However, the ministry has over the years introduced various resource management control measures for the preservation of healthy fisheries, he said.

“Trawling restrictions were necessary to reduce excessive bycatch of sardines in indiscriminate trawling and for the preservation of juvenile fish species.

“As such . . . it is imperative that the ministry be in possession of the most recent data to justify keeping the ban in place or to consider new conditions under which the ban can be lifted permanently or provisional.

“That’s basically why the department made a submission to Cabinet. As soon as the Cabinet decides on the matter, the industry will be duly informed,” said the Minister.


Operators and scientists who spoke to The Namibian say the companies involved prefer profits to the preservation of the country’s marine resources.

“They want to go into prohibited waters so they can fill their boats fairly quickly,” a fisheries ministry official said.

A fisheries scientist said catching fish in the restricted area could lead to the extinction of species like horse mackerel.


The Wet-Landed Horse Mackerel Association is lobbying the government to remove the restrictions.

Its chairman, Jason Angala, wrote a letter to Cabinet Secretary George Simata on September 8 asking the government to ignore its rules.

He copied to Mbumba, Prime Minister Saara Kuugongelwa-Amadhila, Deputy Prime Minister Netumbo Nandi-Ndaitwah, Klazen, Minister of Finance Iipimbu Shiimi and Minister of Labour, Job Creation and Industrial Relations Utoni Nujoma .

“[I] respectfully requests the urgent intervention of Cabinet to support our line ministry and supporting ministries to allow the few wet vessels to operate in exclusive areas in known areas where schools of horse mackerel are present with immediate effect,” said he wrote.

The association explained why Gendev and Louw’s Princess are on the ropes.

Angala claimed that the government does not support the horse mackerel sector.

“There was no constructive response from the fisheries minister from the August 29 meeting until September 7,” he said.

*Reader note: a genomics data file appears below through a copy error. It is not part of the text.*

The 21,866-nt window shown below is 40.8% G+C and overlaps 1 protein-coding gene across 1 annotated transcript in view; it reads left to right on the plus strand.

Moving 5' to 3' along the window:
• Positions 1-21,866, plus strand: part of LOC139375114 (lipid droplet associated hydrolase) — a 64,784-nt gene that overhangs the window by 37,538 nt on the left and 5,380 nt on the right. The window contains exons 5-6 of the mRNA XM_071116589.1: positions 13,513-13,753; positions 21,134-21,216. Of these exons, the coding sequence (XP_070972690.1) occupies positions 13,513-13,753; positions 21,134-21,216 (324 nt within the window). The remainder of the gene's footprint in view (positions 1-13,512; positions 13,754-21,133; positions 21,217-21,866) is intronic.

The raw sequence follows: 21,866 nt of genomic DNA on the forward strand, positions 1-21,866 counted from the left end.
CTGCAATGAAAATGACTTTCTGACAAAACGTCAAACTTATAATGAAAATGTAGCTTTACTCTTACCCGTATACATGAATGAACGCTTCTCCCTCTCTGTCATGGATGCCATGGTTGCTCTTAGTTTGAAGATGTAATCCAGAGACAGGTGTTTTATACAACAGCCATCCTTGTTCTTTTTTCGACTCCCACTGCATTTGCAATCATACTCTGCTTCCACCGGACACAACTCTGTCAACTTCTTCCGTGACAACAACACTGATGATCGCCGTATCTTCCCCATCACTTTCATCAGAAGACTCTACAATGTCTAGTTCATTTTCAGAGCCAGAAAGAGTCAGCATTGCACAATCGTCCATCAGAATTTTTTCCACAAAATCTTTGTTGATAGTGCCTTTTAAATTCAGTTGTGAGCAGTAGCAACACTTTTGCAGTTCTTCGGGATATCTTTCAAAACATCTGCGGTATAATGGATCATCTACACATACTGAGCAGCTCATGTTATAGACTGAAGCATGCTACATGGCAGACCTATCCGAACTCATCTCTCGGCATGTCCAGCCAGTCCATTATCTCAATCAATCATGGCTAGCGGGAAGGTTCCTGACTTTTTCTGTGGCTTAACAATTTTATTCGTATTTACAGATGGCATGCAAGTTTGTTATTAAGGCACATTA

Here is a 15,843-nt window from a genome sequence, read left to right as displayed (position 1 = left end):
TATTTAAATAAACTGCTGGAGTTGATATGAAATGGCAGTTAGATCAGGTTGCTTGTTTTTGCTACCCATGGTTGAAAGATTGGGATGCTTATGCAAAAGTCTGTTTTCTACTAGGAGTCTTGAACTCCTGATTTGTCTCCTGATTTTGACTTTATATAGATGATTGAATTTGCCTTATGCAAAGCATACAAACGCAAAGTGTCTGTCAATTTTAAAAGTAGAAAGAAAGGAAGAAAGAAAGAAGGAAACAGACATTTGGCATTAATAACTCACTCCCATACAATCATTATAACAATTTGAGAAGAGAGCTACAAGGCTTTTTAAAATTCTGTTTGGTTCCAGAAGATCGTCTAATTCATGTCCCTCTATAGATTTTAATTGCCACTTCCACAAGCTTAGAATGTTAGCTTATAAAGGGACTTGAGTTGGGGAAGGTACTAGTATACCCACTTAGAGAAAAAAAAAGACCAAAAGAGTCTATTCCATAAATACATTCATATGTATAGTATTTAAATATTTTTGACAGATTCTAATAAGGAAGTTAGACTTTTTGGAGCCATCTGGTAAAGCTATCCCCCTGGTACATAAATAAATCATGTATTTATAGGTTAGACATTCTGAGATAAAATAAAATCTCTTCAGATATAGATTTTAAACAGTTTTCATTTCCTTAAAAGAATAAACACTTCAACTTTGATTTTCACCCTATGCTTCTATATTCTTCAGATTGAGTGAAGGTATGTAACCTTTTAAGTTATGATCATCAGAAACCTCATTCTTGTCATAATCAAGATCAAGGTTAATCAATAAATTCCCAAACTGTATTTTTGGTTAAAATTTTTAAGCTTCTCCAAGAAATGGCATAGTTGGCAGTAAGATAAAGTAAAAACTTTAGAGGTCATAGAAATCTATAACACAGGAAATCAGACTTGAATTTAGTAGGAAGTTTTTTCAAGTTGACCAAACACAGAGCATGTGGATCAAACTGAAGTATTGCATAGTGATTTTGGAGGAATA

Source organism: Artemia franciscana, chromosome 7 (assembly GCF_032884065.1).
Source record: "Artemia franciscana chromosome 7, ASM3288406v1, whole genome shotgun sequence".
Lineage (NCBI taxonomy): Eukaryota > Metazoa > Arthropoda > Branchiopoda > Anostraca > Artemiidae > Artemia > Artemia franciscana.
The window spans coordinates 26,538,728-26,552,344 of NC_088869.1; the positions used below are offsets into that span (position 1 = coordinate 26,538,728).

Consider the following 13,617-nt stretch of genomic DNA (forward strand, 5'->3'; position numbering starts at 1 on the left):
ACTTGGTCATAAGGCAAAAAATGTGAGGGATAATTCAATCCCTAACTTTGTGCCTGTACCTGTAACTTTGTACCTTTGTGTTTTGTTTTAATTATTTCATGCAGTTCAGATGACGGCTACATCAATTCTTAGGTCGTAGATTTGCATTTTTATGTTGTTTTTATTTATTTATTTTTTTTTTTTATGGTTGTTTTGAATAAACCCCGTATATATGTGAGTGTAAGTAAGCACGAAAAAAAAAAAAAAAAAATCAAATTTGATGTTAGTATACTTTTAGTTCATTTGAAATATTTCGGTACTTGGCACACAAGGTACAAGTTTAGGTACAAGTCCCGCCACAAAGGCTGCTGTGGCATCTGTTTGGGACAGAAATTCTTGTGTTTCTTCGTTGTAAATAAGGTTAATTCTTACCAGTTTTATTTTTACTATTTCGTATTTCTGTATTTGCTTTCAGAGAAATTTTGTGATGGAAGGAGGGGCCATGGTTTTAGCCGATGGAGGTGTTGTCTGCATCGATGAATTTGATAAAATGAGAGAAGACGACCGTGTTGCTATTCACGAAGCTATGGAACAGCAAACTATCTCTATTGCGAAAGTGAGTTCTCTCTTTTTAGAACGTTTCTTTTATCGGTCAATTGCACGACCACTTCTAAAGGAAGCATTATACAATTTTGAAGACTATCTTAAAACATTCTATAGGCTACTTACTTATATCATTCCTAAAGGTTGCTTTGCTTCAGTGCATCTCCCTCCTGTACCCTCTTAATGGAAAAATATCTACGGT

The 200m isobathic restriction zone, according to Angala, is currently not official law.

“The decision to introduce a restriction at the 200 meter depth level was made arbitrarily and was not based on any scientific research or recommendation to protect our marine resources, but rather to protect the purse seine industry from interference in the 1990s and early 2000s,” Angala said.

A purse seine is a large net used to surround a school of pelagic fish.

“The proposed relaxation is minimal or no risk in terms of resource conservation,” Angala said, despite concerns that the horse mackerel stock has been declining over the years due to overfishing.

He said the main tool for conserving fish should be the total allowable catch (TAC) system.

Angala said the wetland horse mackerel sector currently catches only 15% to 20% of the sector’s total allowable catch, while employing many Namibians in the horse mackerel sector.

The 2022 TAC is 330,000 tonnes, the majority of which is caught by freezer trawlers and exported without processing on land.

“We have not been given any handicap as is the case in other fisheries around the world in favor of water and all the benefits it brings to a national economy,” Angala said.

He said the sector employs 1,270 people, with the potential for 810 additional jobs if the restriction is lifted.

That would translate to 350 jobs if Gendev received a quota boost, and 450 if Princess were to open its 2020-built horse mackerel cannery.

Angala said Gendev and Princes employed around 1,300 Namibians.

“Both factories have been virtually idle since May 2022, with general salaries and wages without any revenue,” he said.

“The association informed Minister Klazen that paying salaries and maintaining jobs would only be possible if the anchored vessels could start fishing in the exclusive zone no later than September 1, 2022,” he said. .

* This article was produced by The Namibian’s investigative unit. Send us news tips from your secure email at [email protected]